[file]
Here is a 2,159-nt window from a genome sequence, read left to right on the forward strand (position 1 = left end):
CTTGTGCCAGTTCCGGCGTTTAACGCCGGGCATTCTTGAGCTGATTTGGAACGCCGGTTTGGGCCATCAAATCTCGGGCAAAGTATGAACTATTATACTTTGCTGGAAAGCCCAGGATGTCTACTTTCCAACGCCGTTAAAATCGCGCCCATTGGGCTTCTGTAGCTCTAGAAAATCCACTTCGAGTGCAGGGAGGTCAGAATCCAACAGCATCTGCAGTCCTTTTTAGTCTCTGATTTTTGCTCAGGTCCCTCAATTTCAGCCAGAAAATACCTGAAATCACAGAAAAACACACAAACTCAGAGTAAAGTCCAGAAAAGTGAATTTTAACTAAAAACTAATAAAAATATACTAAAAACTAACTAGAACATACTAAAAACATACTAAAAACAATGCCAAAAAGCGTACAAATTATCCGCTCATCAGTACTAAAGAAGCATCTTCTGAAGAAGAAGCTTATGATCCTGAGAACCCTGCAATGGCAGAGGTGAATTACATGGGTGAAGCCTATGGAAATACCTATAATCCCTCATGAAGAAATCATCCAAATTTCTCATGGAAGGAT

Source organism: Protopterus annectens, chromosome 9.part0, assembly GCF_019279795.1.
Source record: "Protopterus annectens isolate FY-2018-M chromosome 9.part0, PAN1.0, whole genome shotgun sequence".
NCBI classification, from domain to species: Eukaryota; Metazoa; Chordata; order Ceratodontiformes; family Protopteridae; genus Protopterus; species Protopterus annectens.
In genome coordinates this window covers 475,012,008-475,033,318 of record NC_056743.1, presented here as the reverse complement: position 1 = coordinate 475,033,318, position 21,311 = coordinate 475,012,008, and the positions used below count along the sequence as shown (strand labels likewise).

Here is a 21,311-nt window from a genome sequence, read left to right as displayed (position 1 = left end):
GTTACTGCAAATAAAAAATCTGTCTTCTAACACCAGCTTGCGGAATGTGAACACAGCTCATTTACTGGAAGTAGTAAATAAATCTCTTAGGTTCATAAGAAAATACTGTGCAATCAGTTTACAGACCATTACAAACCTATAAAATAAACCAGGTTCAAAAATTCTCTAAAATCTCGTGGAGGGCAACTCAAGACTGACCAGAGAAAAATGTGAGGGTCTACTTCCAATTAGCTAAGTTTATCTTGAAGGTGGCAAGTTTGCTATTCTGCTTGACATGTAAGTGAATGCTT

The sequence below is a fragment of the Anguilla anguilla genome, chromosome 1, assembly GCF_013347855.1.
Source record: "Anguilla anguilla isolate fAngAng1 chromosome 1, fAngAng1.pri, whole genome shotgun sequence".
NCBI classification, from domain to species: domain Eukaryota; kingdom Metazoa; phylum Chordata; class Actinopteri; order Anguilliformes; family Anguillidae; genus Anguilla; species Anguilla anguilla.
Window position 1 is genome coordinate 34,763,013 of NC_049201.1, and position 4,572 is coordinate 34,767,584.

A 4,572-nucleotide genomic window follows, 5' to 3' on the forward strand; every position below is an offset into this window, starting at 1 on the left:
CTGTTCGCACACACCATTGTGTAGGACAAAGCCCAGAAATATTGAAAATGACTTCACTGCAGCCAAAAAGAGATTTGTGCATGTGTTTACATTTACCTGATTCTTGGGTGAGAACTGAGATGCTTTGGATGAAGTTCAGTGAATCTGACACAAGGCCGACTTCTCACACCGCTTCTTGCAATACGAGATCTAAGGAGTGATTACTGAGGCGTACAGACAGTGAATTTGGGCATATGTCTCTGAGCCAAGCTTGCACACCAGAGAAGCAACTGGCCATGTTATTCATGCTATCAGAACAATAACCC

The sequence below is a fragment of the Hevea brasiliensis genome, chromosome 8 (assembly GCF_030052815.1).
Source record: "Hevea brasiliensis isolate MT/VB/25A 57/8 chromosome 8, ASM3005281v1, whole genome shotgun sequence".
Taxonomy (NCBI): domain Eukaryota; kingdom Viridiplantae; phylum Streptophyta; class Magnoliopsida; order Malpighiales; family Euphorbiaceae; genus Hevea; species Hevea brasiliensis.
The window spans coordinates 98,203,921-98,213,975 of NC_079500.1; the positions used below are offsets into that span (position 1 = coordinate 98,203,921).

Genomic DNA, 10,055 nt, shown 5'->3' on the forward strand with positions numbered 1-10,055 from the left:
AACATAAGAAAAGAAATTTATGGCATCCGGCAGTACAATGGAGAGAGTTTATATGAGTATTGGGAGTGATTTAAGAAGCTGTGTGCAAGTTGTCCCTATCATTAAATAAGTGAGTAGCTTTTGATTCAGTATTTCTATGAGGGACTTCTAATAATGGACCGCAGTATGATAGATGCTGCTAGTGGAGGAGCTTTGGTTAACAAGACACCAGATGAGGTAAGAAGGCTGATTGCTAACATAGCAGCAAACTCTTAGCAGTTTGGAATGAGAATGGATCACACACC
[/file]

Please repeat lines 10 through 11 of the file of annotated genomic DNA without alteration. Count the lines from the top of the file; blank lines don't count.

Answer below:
Source record: "Anguilla anguilla isolate fAngAng1 chromosome 1, fAngAng1.pri, whole genome shotgun sequence".
NCBI classification, from domain to species: domain Eukaryota; kingdom Metazoa; phylum Chordata; class Actinopteri; order Anguilliformes; family Anguillidae; genus Anguilla; species Anguilla anguilla.